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Turkey Day Lessons

from eyehook.comJust a subtle reminder that I have the greatest Thanksgiving Day lesson plans on earth!

At least, I like them. The most popular one is a guide to showing A Charlie Brown Thanksgiving, including comprehension questions students fill out as they watch, post-video summary activities, discussion questions and ideas for extensions.

My Food and Holidays lesson plan introduces American foods, teaches key words and phrases for describing foods, then gets students talking about their traditional foods and holidays that are strongly linked to food. It’s a great way to introduce the concept of Thanksgiving to international students.

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Thanksgiving Lesson Plans and Activities

from eyehook.comGetting ready for Thanksgiving? Here are some of the lesson plans I like to use to teach Turkey Day.

  • The Food Lesson Plan gives students a chance to talk about their national food, then gives you a chance to discuss Thanksgiving and the traditional foods we eat on that holiday. Finally students get talk about their special holiday meals. It’s a great way to approach Thanksgiving with international students because they may not know a lot about this primarily American holiday, but they do know how to talk about food. It’s also a topic that is accessible to advanced, intermediate and beginner students.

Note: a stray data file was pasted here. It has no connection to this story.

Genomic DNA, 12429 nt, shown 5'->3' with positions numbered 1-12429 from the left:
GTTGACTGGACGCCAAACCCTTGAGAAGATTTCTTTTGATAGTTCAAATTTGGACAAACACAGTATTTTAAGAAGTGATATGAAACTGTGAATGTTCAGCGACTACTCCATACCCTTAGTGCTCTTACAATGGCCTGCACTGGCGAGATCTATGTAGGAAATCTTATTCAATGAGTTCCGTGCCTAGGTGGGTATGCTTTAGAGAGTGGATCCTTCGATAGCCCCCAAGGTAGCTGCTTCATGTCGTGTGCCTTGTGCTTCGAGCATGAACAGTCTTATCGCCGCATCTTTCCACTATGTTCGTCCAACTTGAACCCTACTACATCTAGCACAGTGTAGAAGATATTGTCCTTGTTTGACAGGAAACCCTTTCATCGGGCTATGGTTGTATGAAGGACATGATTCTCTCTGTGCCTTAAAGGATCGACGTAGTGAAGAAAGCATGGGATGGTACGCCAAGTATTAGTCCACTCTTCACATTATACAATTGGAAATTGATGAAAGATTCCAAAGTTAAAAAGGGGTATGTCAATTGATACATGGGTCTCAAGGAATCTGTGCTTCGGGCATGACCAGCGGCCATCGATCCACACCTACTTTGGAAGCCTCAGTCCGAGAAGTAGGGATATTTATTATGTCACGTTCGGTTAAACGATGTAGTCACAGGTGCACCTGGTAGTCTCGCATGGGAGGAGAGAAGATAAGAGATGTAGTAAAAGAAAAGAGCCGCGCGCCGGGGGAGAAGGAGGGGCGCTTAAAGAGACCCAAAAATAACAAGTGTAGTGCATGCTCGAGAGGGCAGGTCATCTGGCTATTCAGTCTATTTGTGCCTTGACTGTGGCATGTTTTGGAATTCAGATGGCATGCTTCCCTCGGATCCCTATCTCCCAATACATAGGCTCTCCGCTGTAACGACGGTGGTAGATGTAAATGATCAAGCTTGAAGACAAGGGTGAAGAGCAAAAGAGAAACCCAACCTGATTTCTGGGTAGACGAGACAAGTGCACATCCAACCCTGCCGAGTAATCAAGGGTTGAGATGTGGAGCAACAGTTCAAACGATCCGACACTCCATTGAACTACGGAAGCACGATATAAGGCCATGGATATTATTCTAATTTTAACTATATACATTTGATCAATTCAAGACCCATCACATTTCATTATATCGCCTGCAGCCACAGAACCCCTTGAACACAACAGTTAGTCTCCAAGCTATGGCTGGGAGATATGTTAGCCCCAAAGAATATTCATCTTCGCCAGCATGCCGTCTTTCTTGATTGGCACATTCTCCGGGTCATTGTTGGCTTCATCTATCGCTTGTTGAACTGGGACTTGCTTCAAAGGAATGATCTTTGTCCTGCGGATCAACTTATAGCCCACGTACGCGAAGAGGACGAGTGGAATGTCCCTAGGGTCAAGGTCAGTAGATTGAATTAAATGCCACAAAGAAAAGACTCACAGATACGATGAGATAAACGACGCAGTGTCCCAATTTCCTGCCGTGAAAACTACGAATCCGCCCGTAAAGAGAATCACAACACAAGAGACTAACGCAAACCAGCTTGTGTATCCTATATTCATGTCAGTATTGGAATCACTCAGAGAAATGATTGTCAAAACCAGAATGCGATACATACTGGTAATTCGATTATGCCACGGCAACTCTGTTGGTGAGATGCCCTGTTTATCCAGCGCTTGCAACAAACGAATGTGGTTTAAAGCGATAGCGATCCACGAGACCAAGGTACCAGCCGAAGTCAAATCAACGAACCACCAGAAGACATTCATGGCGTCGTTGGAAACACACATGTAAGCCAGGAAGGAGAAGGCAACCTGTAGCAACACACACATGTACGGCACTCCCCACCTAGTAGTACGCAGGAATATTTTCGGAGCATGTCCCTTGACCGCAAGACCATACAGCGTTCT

•  My A Charlie Brown Thanksgiving lesson plan is another great activity. The video does a great job of introducing the pilgrims and the Native Americans, the first thanksgiving, the religious side of this holiday, as well as turkey and mashed potatoes, and even the football game! You can also have fun introducing the Peanuts characters and plot items like Linus’ blanket, Sally’s crush on Linus, and Lucy always pulling away that football. I’ve designed two worksheets: A Charlie Brown Thanksgiving Comprehension Questions that can help students keep up as they watch or test how much they retained. A Charlie Brown Thanksgiving Summary is a guide for teachers that summarizes the major “chapters” of the movie and some words or phrases or slang that students may have trouble with. You can use it to break the viewing into parts, or to pre-teach some vocab you think students might need to know. Or ask students to make their own outline of the video and then compare it to your outline.